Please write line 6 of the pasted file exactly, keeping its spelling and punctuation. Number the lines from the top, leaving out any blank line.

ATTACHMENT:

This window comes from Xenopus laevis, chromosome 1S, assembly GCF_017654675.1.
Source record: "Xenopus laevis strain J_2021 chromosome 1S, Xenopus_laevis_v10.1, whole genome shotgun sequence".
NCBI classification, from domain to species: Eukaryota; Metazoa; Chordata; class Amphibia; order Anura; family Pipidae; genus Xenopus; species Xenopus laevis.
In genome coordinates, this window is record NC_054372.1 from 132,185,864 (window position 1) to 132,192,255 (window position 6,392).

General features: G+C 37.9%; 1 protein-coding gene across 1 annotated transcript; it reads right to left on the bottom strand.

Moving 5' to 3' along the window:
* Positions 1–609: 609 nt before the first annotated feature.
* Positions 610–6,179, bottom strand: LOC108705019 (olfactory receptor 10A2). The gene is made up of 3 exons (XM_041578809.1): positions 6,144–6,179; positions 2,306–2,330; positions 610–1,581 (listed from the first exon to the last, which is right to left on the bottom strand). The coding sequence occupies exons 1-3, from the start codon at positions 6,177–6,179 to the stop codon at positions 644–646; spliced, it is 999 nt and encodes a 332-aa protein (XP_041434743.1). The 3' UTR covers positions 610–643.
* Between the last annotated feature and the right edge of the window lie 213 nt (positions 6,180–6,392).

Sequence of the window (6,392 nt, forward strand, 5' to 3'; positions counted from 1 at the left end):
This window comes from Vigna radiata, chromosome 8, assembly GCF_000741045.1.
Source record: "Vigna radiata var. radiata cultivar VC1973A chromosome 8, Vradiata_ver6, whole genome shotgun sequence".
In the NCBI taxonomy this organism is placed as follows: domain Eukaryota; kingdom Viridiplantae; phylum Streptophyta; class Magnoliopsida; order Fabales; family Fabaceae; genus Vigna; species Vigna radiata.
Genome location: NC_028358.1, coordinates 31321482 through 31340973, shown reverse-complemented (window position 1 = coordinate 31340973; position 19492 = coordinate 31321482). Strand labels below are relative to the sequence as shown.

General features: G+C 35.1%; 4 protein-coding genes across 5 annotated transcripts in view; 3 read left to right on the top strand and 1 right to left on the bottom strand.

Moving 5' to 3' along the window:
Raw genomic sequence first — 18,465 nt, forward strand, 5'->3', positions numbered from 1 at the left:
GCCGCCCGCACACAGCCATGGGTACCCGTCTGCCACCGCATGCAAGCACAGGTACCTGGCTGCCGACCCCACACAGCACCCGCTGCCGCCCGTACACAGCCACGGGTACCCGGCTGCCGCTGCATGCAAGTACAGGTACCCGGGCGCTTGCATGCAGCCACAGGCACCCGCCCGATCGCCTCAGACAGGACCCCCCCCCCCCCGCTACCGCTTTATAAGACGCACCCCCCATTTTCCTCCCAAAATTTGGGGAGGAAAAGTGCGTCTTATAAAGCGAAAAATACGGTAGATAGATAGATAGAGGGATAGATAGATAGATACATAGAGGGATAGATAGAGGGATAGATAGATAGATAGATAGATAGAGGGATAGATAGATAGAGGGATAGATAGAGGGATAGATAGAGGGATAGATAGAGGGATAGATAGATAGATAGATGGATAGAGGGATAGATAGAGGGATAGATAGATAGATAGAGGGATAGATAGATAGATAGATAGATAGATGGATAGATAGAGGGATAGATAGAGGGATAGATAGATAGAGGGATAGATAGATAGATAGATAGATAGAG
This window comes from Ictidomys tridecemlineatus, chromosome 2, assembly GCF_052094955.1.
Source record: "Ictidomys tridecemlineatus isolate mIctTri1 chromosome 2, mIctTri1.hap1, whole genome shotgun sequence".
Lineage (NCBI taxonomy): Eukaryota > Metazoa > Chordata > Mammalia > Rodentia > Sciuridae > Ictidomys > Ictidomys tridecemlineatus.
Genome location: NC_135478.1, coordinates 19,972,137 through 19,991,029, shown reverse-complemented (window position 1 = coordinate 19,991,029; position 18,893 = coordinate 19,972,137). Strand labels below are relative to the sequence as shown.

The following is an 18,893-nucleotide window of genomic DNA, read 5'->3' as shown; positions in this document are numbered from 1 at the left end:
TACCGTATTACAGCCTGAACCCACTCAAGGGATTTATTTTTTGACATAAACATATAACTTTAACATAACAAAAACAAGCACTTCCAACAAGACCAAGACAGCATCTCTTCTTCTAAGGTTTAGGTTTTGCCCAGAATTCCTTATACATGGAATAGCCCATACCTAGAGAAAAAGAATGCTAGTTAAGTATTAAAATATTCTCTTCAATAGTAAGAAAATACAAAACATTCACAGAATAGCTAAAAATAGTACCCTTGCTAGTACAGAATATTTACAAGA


Moving 5' to 3' along the window: